COLUMN: Trial and error make a great father

Penticton Western News editor Percy Hébert talks Father's Day and the feats of his own dad.

Andy Griffith, Fred MacMurray and Bill Cosby all set the tone for fatherhood in North America.

But in the end the only thing they had in common was they were unrealistic.

A more realistic portrayal of fatherhood came from Fred Gwynn in his role as Herman Munster, a fish out of water in so many ways, like many men facing fatherhood.

My father, perhaps only slightly more handsome than Herman Munster, was a fish out of water.

Like other fathers, Pappy stepped into his role without any training except what he experienced as a child — so he was already 30 years behind, but he kept trying.

Pappy lost his father at the age of 16, leaving him without a role model, or someone he could lean on when fatherhood got a little too serious.

Undaunted by the challenges, and sometimes despite himself, Pappy helped raise four children.

He did this by trial and error and eventually with a sense of humour.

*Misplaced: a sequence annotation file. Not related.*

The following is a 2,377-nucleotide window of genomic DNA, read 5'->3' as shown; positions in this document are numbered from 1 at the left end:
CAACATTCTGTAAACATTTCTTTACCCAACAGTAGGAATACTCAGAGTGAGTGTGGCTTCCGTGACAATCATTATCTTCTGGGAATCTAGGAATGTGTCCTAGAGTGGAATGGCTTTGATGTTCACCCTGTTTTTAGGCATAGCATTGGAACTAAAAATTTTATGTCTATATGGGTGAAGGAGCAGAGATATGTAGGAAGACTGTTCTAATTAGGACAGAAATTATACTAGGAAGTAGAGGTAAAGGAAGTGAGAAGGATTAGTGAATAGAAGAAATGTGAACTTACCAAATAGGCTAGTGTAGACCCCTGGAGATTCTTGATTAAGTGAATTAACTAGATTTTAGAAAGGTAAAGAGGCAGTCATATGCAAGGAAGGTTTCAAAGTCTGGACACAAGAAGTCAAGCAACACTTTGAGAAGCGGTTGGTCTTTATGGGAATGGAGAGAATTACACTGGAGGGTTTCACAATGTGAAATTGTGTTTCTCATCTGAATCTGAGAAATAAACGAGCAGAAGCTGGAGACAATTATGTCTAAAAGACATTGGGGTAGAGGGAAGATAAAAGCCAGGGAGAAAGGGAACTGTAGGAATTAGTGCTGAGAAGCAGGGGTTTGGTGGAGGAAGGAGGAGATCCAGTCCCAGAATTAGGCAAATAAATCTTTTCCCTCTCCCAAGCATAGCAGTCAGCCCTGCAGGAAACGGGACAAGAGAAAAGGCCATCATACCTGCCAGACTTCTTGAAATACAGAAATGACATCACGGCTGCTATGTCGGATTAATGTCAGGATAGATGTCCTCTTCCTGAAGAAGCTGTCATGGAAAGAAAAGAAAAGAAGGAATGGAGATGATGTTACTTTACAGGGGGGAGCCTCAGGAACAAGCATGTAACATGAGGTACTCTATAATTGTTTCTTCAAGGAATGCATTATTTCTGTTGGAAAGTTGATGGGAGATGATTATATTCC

He will tell you the exact proportions of each depended on the situation and which of the children was involved.

But he tried really hard. He had to because the four kids were more than a handful.

Like other fathers, Pappy wanted to give his children more than he had as a child — which wasn’t too difficult as he lived through the Great Depression. But work action, strikes and amalgamations all served to put a wrench in his plans.

Music lessons, swimming lessons, hockey, baseball, lacrosse, basketball, Boy Scouts, cadets, and so on.

That’s a lot of driving, a lot of time and a lot of money.

But Pappy did more.

He volunteered his time to these organizations, even though he was working extra hard to put food on the table.

Helping others, it turns out, is as much a part of Pappy as his impish grin.

Family, neighbours and strangers have all benefitted from Pappy’s generosity.

Today at 86 years old, Pappy gets around using a walker or a cane.

He’s learned to avoid revolving doors, just like he learned how to be a father, but he is still smiling.

And although Pappy is battling his third different cancer diagnosis, he will hold the door open for the next person and always with a smile.

His dedication to family and community with a smile are not easily matched, but do serve as a model for all fathers, and these lessons have not been lost on his children.

Happy Father’s Day Pappy and to all fathers.

Percy N. Hébert is editor of the Penticton Western News, and proud son of Norman Hébert